Synopsis: BoJack Horseman was the star of the hit television show “Horsin’ Around” in the ’80s and ’90s, now he’s washed up, living in Hollywood, complaining about everything, and wearing colorful sweaters.

Format: 8 x 30 minute episodes

Cast: Will Arnett, Amy Sedaris, Alison Brie, Paul F. Tompkins, Aaron Paul

Directors: Peter Merryman, Amy Winfrey, Mollie Helms, Adam Parton, Aaron Long,
Writers: Elijah Aron, Nick Adams, Alison Tafel, Peter A. Knight, Rachel Kaplan, Minhal Baig, Shauna McGarry, Raphael Bob-Waksberg

BoJack Horseman is a show I am incredibly attached to. I couldn’t help but relate to these sad characters who want to be better, even if they rarely do. For 5 seasons, I’ve followed their ups and downs, a lot of their worst moments and some of their fleeting best. Upon hearing that this was not only the final season of the show but would be split into two parts, I was filled with a sense of dread. I was worried that it was just going to be arbitrarily cut in the middle to stretch out this season. But you need not worry, this first part feels not only like a whole story but a strong set up for a potentially great final 8 episode run.


The season begins moments after the end of season 5 with BoJack (Will Arnett) entering rehab after becoming addicted to painkillers and getting to a point in which he was unable to distinguish reality from his hallucinations which caused him to almost strange his co-star to death. Interestingly, the rehab section is more focused on Bojack’s issues with alcohol with the first episode flashing back to formative moments in his life involving alcohol, like his father giving him his first drink in order to make BoJack forget about walking in on his father and his secretary hooking up. BoJack’s time in rehab takes up a majority of this part of the season and it seems to have a positive impact on him after his initial reluctance to the process, with him getting to the point to try to keep others on the straight and narrow.

This part of the season is structured in a perfect way with BoJack, Princess Caroline (Amy Sedaris) and Diane (Alison Brie) each getting an A-story episode to catch you up to where they are. Princess Caroline is struggling to adjust to having a baby in her life, so much so that she hasn’t even named it yet, continuing to call her Untitled Princess Caroline Project, something that leads to some amusing misunderstandings in true BoJack Horseman style. Her struggle to juggle everything is beautifully captured in animation with multiple, different coloured Princess Carolines doing things at the same time, a true representation of trying to juggle multiple things at once and the repetitiveness of taking care of a newborn on little sleep.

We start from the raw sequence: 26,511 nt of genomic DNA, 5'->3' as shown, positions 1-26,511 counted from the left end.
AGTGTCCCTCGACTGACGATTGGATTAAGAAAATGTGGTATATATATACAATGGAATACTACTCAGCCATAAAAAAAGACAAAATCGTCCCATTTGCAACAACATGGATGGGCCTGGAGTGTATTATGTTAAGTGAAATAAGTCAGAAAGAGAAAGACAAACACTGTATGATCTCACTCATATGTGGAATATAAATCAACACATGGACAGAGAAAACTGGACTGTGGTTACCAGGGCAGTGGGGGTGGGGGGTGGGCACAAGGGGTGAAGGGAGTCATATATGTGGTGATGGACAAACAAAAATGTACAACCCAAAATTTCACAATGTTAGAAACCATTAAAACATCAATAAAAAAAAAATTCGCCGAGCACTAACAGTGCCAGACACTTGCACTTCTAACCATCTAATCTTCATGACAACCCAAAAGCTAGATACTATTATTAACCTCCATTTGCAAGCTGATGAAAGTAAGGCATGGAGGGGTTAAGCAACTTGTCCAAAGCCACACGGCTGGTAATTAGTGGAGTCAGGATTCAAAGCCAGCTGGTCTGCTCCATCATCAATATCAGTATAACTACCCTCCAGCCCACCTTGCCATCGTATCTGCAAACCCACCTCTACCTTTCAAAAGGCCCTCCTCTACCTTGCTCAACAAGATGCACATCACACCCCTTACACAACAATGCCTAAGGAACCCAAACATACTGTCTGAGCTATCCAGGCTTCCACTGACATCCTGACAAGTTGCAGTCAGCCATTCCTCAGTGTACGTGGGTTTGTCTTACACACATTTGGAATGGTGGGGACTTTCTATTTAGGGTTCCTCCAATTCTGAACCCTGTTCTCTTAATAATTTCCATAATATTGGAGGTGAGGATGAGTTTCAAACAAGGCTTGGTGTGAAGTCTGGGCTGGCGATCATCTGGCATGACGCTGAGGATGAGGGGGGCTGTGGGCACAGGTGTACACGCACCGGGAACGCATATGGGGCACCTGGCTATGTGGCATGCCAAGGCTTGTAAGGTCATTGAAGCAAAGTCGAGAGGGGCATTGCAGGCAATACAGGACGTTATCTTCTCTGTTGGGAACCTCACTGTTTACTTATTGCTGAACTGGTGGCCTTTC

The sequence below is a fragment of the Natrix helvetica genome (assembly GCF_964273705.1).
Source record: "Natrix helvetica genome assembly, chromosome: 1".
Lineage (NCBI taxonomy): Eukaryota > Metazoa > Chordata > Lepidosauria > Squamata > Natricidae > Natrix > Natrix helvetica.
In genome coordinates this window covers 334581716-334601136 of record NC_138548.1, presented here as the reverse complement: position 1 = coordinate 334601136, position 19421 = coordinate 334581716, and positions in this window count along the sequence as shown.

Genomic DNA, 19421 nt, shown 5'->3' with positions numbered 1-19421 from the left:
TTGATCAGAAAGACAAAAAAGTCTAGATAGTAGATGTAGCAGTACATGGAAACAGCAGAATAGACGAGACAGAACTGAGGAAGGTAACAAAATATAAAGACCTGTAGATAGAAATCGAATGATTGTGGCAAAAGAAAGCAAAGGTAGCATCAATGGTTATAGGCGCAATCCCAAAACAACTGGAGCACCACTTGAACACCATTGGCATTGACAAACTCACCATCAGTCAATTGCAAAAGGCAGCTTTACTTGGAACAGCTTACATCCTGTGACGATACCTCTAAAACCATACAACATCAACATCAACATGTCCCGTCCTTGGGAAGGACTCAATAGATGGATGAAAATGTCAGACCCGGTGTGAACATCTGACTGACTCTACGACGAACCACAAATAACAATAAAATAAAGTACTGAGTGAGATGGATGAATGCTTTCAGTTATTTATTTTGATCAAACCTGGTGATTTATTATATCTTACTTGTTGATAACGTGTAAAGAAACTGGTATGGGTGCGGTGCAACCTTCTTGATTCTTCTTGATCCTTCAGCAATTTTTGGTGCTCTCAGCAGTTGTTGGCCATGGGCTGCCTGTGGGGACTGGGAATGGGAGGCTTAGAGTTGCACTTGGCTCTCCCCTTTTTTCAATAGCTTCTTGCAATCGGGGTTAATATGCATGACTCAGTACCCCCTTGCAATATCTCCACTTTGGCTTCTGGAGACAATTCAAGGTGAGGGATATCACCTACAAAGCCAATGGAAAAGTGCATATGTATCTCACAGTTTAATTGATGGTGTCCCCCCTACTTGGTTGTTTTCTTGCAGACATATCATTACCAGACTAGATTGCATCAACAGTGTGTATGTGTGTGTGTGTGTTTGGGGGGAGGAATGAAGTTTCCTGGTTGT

Meanwhile, Diane is travelling the country, shooting video content for Girl Croosh with her cameraman and new love interest Guy (Lakeith Stanfield). After helping make Girl Croosh successful, it becomes acquired by White Whale, a Disney analog which Diane is not keen on being part of. After trying to make a takedown video of White Whale, Diane is left with a choice: move back to L.A or stay in Chicago with Guy.

It isn’t all serious content though. Todd (Aaron Paul) is back to his usual chaotic self after losing his job at What Time Is It Right Now, accidentally setting up a TV series for Mr Peanutbutter (Paul F. Tompkins), breaking into the White Whale building to recover his kidney that he sold to buy sock puppets and hiring a collection of assistants to help him keep up with his “duties” when he becomes Princess Caroline’s nanny, something that ends up resulting in a Hollywoo assistants strike.

Mr Peanutbutter meanwhile is struggling with his infidelity to Pickles, which comes to a head in the episode “Surprise!”. Mr Peanutbutter admits he cheated on Pickles with Diane as they enter a surprise wedding Todd has planned for them with family and friends having to hide around their house as they have a huge argument. This made me laugh several times at the absurdity of it, with Mr Peanutbutter at one point picking up an empty photo frame that his brother his hiding behind and not noticing that it isn’t a picture of him, but the real thing. Watching everyone try to hide as Mr Peanutbutter and Pickles fight just hit that tickle-bone for me and is really a visual joke that I’m not doing justice to.

This part sees BoJack actually make many steps to improve his life, getting to a point where he is more comfortable with himself and making choices to remove himself from the Hollywoo scene. But the final episode seems to imply that his past actions will drag him back, particularly those involving Sarah Lynn (Kristen Schaal) (who is driving point in BoJack’s sobriety) and Penny. The episode is completely devoid of our usual cast of characters, focusing instead on BoJack’s sister Hollyhock (Aparna Nancherla), his former co-star Gina Cazador (Stephanie Beatriz) and Kelsey Jannings (Maria Bamford), a director BoJack had previously worked with. It was great to catch up with Gina and Kelsey, to see where they are after their encounters with BoJack and it builds on a topic constantly touched on throughout this part: the impact of our actions on those around us.